Effects of a Saccharomyces cerevisiae fermentation product on liver abscesses, fecal microbiome, and resistome in feedlot cattle raised without antibiotics

Katherine L. Huebner, Jennifer N. Martin, Carla J. Weissend, Katlyn L. Holzer, Jennifer K. Parker, Steven M. Lakin, Enrique Doster, Margaret D. Weinroth, Zaid Abdo, Dale R. Woerner, Jessica L. Metcalf, Ifigenia Geornaras, Tony C. Bryant, Paul S. Morley, Keith E. Belk

Research output: Contribution to journalArticlepeer-review

8 Scopus citations

Abstract

Liver abscesses in feedlot cattle form secondary to high concentrate feeds and rumen acidosis. Antimicrobial drugs are commonly included in cattle feed for prevention of liver abscesses, but concerns regarding antimicrobial resistance have increased the need for alternative treatments. A block randomized clinical trial was conducted to evaluate the effects of a Saccharomyces cerevisiae fermentation product (SCFP) on liver abscesses, fecal microbiomes, and resistomes in cattle raised without antibiotics in a Colorado feedlot. At enrollment, steers (n = 4,689) were sorted, by weight and source, into 2 pens comprising a block (n = 14 blocks, 28 pens); pens were randomly allocated to either the control group or the treatment group, where the diet was supplemented with SCFP. Prior to harvest, composited feces were collected for characterization of the microbiome and resistome using 16S rRNA gene and shotgun sequencing. At harvest, liver abscess severity was quantified for individual cattle. There were no statistical differences detected by treatment group in animal health, liver abscess prevalence or severity. Organisms classified to phylum, Elusimicrobia were more abundant in the feces of treated cattle, however, there were no differences in the resistome by treatment group. Both microbiome and resistome varied significantly among enrollment blocks.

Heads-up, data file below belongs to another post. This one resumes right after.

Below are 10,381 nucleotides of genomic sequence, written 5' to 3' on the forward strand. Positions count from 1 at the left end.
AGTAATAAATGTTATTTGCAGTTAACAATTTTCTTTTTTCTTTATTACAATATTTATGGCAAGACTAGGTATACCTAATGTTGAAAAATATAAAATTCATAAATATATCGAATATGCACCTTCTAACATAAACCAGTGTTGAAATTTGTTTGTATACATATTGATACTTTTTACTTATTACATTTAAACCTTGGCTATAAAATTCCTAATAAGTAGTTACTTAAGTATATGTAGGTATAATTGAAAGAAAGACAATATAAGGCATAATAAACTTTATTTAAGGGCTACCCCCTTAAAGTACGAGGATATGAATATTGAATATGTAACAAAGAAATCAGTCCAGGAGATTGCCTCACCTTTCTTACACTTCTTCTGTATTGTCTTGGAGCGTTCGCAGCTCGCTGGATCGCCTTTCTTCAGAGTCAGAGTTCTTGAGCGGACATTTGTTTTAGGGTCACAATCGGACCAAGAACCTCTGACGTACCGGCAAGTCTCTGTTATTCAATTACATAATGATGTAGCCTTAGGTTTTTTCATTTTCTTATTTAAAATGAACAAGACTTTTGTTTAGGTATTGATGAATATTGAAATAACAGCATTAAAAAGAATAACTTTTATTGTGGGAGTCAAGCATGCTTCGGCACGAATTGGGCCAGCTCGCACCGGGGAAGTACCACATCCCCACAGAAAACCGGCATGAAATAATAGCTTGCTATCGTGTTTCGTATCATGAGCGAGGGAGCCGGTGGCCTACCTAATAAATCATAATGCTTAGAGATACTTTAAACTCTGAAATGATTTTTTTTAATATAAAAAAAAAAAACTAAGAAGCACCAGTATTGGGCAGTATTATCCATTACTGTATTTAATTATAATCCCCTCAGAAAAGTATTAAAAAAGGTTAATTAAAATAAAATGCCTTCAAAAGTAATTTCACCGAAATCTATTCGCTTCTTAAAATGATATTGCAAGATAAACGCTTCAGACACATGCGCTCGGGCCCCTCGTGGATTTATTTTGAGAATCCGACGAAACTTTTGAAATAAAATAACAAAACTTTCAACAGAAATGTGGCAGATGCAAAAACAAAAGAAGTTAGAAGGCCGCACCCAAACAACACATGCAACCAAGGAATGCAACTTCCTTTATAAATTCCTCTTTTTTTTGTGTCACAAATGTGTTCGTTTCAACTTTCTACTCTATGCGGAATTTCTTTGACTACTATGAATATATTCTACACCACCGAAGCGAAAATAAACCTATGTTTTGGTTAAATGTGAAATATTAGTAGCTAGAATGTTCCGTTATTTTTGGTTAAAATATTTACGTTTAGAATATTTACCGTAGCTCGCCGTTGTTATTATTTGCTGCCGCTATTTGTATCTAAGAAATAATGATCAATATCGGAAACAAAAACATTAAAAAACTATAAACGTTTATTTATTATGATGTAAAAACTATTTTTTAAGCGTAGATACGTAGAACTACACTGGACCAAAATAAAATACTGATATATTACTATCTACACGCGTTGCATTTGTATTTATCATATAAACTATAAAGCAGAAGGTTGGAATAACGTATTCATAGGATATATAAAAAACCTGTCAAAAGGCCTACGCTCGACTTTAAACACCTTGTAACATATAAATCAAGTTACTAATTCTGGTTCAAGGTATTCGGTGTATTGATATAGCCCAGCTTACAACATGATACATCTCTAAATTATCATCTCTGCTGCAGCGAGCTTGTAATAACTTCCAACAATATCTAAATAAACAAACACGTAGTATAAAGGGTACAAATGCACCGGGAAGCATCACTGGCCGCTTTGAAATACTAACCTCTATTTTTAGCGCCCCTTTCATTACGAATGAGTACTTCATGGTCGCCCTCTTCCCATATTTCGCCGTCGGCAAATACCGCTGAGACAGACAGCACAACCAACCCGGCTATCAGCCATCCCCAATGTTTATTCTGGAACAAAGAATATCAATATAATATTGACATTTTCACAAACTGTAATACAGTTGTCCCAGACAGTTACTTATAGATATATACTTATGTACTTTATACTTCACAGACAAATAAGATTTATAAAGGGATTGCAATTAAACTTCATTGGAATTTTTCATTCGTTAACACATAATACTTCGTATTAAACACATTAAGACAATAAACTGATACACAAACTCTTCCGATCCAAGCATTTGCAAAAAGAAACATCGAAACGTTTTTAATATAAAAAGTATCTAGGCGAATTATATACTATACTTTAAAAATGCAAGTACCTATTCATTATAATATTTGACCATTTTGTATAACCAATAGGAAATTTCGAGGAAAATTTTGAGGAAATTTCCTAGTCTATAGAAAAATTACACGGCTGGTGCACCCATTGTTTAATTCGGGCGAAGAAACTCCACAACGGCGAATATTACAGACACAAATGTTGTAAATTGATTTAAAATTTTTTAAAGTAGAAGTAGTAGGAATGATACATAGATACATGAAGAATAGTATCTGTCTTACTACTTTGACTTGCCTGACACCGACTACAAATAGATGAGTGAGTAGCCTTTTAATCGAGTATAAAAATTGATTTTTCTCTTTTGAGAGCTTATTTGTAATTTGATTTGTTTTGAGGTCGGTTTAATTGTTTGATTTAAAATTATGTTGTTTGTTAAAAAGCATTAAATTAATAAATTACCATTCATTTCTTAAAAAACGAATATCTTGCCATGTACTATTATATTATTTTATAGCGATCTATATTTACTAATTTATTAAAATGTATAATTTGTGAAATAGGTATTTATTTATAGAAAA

Original languageEnglish
Article number2559
JournalScientific reports
Volume9
Issue number1
DOIs
StatePublished - Dec 1 2019

Fingerprint

Dive into the research topics of 'Effects of a Saccharomyces cerevisiae fermentation product on liver abscesses, fecal microbiome, and resistome in feedlot cattle raised without antibiotics'. Together they form a unique fingerprint.

Cite this